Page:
I don't think having only one competitor who pushes you until the final race to win the championship is easier than say, 2013 or 2011, where Vettel won the championship with three and four races remaining respectively. 2011 in particular was completely ridiculous. Vettel arguably had no potential competitors at all, Webber was nowhere near as close in driver skill to Vettel as Rosberg is to Hamilton. And while the gap to the other cars may or may not have been smaller than the current gap to the Mercedes, it was more than enough to guarantee wins unless something went wrong for Red Bull.

    I think you've forgotten just how dominant RB and Vettel were in 2011 and 2013. I don't remember the Schumacher years being much different, although it was a long time ago so I won't insist on it.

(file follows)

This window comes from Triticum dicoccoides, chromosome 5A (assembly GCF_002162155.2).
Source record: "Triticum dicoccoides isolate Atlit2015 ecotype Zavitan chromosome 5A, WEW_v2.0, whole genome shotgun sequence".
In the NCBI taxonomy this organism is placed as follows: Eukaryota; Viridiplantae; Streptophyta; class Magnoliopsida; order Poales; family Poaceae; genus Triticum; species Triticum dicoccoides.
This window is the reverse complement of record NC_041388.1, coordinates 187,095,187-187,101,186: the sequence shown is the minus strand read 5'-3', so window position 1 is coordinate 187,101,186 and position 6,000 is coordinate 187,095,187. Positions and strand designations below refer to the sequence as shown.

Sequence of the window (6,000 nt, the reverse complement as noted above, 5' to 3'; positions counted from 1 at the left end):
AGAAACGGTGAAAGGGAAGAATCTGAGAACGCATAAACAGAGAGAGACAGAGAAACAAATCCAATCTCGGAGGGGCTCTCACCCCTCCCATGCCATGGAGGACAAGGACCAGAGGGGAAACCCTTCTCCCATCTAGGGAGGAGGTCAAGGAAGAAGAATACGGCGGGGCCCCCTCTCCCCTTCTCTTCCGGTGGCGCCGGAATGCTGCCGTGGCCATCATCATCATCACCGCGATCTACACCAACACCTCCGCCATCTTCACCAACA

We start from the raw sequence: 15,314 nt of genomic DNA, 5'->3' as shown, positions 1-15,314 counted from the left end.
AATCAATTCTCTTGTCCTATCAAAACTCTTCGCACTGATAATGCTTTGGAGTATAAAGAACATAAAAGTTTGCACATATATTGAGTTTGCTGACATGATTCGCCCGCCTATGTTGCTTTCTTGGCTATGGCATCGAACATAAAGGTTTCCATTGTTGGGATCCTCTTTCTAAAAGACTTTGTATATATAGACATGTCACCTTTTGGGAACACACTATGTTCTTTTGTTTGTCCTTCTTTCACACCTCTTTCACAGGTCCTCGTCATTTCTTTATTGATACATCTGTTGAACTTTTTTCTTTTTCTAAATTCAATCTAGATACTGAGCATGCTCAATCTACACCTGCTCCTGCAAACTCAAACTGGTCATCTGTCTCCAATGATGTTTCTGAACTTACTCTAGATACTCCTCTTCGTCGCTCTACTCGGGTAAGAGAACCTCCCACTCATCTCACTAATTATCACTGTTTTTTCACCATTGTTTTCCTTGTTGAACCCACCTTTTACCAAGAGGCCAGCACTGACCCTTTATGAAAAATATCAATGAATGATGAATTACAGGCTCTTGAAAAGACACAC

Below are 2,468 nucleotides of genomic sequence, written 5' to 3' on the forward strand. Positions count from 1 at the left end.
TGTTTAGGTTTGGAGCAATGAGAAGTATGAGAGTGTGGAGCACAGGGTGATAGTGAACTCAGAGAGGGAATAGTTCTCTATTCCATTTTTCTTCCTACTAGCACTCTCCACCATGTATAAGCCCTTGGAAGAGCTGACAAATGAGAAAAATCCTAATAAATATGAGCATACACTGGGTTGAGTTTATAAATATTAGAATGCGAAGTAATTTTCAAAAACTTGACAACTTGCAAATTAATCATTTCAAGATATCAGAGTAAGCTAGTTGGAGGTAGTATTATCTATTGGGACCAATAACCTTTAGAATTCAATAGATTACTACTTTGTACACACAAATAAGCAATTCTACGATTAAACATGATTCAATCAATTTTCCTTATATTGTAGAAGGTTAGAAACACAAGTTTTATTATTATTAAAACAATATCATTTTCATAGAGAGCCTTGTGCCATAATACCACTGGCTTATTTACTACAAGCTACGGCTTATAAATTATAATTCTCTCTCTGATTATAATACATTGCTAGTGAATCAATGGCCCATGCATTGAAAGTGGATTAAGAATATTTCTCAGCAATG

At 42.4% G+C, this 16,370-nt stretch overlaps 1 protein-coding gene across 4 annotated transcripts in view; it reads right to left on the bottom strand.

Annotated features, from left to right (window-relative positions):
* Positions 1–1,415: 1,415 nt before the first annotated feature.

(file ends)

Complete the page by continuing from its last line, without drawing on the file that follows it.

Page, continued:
I think you get the idea though. We've had four years of single manufacturer dominance in the last six. Which is obviously just random statistics and cherry picking, but even extended to 20 years there's a fair number of seasons that are just dominated by machinery. It's not the norm, but nor is it terribly rare. The chance is certainly above 10%.

    The fact is, it's not highly uncommon for a manufacturer to make a car that is just massively better than the competition. Pair that with a top tier driver, and you end up with one or two people dominating the standings. It's not terribly exciting, but it's kind of a part of what makes F1 what it is. If the technology and research didn't have the ability to have such a massive impact on the racing, the sport would be quite different.